Oprah Winfrey has been quite candid about the mishaps her latest venture, the Oprah Winfrey Network, has endured since it’s admittedly premature launch last year. Speaking with Charlie Rose and longtime BFF Gayle King on CBS This Morning, Winfrey acknowledged not knowing as much as perhaps she should have before diving into the cable business. The former talk show deity added, "I didn't think it was going to be easy, but...if I knew then what I know now, I might have made different choices. If I were writing a book about it, I could call the book 101 Mistakes.” She added: “It's like, having the wedding when you know you're not ready. And you're walking down the aisle and you're saying, 'Oh, I don't know if we should be walking down the aisle.’”
That said, the OWN CEO also noted, "Actually, I feel better about our network now today than I ever have." That response was in reference to a question about the wave of negative press that has plagued OWN since it’s initial solid ratings at launch quickly plunged amid cries of bad programming or just programming that didn’t include enough of Oprah to keep viewers interested in the channel.
While it’s great to see Oprah more comfortable with her channel and its future, I’ve been wondering for a while now why is so many are so vehemently supportive of a narrative about the purported failure of OWN despite the network’s life thus far being as lengthy as the same amount of time Rihanna keeps a hairstyle?
Has OWN been a runaway success? Evidently not judging from the cancellation of select programming and stories of layoffs. Does the network have its own unique identity? No, but aren’t we forgetting how long it typically takes for a network to find that and the success to go with it?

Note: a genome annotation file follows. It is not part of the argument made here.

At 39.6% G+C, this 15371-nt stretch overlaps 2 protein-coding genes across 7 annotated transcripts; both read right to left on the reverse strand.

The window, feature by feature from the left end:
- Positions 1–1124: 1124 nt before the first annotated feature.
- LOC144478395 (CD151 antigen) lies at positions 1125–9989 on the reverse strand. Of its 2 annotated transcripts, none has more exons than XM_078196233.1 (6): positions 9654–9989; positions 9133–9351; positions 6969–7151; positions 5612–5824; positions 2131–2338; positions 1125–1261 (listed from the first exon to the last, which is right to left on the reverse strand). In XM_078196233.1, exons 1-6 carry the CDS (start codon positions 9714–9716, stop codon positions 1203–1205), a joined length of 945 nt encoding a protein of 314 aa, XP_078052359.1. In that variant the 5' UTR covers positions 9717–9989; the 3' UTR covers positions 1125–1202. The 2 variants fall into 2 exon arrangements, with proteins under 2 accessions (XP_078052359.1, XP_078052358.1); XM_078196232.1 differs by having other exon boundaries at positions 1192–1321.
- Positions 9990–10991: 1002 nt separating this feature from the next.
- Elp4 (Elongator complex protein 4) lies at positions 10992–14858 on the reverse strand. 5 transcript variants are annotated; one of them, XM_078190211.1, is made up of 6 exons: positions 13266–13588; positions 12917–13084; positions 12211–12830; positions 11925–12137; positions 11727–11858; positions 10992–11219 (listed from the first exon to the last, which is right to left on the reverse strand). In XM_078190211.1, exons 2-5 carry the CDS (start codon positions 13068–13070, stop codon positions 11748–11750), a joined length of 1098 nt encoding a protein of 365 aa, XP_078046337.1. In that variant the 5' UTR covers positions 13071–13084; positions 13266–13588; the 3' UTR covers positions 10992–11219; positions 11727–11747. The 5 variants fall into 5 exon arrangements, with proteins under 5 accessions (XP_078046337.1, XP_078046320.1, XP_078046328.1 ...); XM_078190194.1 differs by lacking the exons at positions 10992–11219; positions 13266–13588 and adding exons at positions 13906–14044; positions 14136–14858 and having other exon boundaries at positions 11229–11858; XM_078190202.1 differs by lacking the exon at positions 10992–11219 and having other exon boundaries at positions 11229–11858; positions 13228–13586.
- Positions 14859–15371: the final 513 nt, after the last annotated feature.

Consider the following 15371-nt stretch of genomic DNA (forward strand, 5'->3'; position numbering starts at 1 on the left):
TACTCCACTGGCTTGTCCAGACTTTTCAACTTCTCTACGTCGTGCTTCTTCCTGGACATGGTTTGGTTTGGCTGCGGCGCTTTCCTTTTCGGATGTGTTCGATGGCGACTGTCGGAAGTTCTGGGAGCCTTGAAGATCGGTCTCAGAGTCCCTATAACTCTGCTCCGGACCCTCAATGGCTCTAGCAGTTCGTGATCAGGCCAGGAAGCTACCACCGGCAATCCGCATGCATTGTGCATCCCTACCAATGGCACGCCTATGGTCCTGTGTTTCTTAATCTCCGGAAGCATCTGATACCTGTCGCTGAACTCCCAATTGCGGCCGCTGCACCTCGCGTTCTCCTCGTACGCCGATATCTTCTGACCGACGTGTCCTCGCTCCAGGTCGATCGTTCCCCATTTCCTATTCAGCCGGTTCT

How long did it take FOX to become successful? Now ask that same question of Bravo, BET, Oxygen, VH1, E!, USA, TNT, and TBS. Also, isn’t there still talk of the CW ultimately not surviving on air haunting the station to this day? If Oprah herself said even before the start of OWN that it would take 3-5 years for the network to not only build a steady profit, but essentially find its way and make its mark, talk of Oprah’s grand failure with OWN shouldn’t have started only a few months after its start.
Oprah may enjoy a fan base that spans color, class, and in some cases gender, but the same cannot be said among media critics. Oprah’s show was #1 for more than two decades yet every so often there would be a piece asking if “the end of Oprah” was near. When Ricki Lake became popular; after Jerry Springer became a sensation; the year Rosie O’Donnell and later Ellen DeGeneres all scored hit daytime shows; once a few Hillary Clinton supporters publicly expressed how vexed they were after Oprah endorsed then Sen. Barack Obama for president.
All proved to be false premises and the same might prove true for OWN. Or not and OWN could be a repeat of Oprah’s failure with Oxygen. Whatever does happen, though, it will take a lot longer than a year for onlookers to find out. In the age of instant gratification, I believe we sometimes forget that not every end result presents itself when we want it to.
Some of these “What OWN needs to do articles?” are well intentioned, plenty not so much, but both forms of commentary are a wee bit premature and far too hypercritical of Oprah. I’m glad she was able to admit her mistakes thus far, but I hope she says nothing else of it for a good while. She shouldn’t have to.